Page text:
1. Whether a stock conversion option that permits a lender, in its sole discretion, to convert any outstanding balance to shares of stock at a fixed discount should be treated as interest for the purpose of determining whether the transaction violates N.Y. Penal Law § 190.40, the criminal usury law.
  2. If the interest charged on a loan is determined to be criminally usurious under N.Y. Penal Law § 190.40, whether the contract is void ab initio pursuant to N.Y. Gen. Oblig. Law § 5-511.

In a surprising decision, the Court of Appeals ruled “We answer both questions in the affirmative.”

Criminally Usurious Interest Rate Leads to Void Contracts

The Court of Appeals began with the second question and concluded that an analysis of the text, history, and legislative purpose behind New York’s usury laws demonstrate that if the borrower establishes the defense of usury in a civil action, the usurious loan transaction is deemed void and unenforceable. As a result, both the principal and interest become uncollectible. The same result is reached when there is a corporate loan under $2.5 million and the interest charged on that loan exceeds the 25% interest cap. Thus, in such instances, the corporate borrower may raise the defense of criminal usury, even in civil actions. If the borrower successfully proves its defense, the usurious loan is deemed void and unenforceable for both the principal and the interest. While the Court acknowledged that its holding might be harsh, it found that the forfeiture of interest and capital is necessary to serve as a strong deterrent and protect those in weaker bargaining positions from being taken advantage of by those in much stronger bargaining positions. Furthermore, the Court suggested that loans proven to violate the criminal usury statute should be “subject to the same consequence as any other usurious loans: complete invalidity of the loan instrument.”[1]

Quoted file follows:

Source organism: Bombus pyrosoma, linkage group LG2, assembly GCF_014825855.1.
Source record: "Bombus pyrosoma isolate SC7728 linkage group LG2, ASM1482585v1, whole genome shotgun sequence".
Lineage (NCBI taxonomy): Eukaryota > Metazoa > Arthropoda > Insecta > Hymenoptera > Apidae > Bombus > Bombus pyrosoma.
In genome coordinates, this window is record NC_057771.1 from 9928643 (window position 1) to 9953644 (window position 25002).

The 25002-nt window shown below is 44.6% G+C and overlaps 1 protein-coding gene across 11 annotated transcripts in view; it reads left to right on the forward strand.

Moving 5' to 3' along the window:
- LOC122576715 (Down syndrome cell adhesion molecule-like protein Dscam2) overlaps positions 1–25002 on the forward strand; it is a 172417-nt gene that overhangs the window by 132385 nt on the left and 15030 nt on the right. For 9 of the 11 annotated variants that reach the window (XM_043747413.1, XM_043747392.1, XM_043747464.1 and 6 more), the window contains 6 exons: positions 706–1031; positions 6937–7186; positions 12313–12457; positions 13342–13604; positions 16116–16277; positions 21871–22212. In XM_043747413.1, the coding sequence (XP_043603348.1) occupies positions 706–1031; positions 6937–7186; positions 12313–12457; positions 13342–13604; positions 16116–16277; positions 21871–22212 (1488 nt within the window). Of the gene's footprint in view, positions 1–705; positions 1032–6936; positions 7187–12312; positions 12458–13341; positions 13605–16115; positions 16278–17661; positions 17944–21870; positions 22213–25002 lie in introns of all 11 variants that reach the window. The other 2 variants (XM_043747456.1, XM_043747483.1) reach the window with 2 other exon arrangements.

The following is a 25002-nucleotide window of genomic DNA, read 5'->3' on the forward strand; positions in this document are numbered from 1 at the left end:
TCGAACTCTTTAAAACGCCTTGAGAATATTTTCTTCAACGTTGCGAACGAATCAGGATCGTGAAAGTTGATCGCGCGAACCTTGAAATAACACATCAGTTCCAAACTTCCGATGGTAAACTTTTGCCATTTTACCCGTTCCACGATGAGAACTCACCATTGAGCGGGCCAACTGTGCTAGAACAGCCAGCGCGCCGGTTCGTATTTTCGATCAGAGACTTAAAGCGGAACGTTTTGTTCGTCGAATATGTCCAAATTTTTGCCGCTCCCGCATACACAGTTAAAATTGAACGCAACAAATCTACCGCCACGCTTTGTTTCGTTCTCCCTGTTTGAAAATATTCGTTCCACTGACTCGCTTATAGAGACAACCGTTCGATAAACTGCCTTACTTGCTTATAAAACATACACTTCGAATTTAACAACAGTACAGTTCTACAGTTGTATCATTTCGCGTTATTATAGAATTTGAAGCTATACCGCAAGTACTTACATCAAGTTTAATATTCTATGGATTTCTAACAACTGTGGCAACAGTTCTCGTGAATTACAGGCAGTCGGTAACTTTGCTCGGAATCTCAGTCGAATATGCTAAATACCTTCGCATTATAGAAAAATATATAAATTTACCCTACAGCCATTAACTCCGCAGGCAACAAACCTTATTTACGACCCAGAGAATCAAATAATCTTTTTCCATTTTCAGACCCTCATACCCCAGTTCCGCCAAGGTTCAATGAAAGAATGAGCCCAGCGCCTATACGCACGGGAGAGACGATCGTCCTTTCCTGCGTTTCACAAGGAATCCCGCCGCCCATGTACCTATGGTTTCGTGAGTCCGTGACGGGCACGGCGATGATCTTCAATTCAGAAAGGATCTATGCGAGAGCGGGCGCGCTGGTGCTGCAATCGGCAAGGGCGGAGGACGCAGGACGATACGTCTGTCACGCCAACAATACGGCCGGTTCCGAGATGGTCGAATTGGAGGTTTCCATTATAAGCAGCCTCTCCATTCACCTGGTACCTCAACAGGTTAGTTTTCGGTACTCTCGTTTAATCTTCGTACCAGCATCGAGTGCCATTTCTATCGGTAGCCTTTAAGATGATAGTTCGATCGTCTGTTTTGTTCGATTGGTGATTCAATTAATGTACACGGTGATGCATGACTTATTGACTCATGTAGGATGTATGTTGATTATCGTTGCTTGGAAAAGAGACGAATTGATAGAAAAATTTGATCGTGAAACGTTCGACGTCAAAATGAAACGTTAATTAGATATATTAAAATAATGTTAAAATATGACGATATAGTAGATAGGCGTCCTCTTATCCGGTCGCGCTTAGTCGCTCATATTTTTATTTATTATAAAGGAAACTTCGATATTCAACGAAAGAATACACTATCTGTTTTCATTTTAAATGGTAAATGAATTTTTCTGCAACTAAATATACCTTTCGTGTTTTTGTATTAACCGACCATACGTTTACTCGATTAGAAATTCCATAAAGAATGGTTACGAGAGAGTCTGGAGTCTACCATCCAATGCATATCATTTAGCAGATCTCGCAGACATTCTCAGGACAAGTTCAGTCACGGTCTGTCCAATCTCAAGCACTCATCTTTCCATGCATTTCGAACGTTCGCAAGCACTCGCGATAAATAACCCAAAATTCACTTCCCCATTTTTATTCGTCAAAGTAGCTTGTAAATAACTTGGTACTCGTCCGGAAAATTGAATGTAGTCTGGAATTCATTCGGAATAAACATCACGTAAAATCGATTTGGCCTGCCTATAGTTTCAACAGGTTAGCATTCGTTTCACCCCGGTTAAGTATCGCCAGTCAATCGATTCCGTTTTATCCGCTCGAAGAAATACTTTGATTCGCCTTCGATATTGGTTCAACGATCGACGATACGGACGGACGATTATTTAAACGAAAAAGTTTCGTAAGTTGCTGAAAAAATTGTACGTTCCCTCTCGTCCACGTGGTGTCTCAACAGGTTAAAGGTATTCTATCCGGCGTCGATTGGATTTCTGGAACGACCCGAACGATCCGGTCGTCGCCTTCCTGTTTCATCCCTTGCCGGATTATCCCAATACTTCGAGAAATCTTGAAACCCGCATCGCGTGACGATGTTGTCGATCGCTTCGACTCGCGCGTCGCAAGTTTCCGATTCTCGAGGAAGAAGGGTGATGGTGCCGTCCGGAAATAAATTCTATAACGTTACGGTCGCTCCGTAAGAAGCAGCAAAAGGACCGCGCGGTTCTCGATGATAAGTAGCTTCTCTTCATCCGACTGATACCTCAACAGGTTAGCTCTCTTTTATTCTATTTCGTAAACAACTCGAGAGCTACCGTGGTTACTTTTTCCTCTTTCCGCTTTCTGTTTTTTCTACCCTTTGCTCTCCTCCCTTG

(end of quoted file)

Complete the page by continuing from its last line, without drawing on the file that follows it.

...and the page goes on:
The Conversion Right in the Note is Considered When Calculating Interest Charged

Returning to the first question, the Court held that the value of the floating-price convertible options, such as stock conversion options, should be considered in determining whether the interest charged on a loan exceeds the 25% interest cap. The Court supported its holding by referencing an earlier Court of Appeals decision, which held that all consideration paid in exchange for a loan should be valued when determining if a transaction is usurious. Since floating-price conversions have intrinsic value that was bargained for, they should also be treated as part of the interest. The value of such conversion, to the extent that it can be ascertained, is a question of fact to be determined at the time of contracting.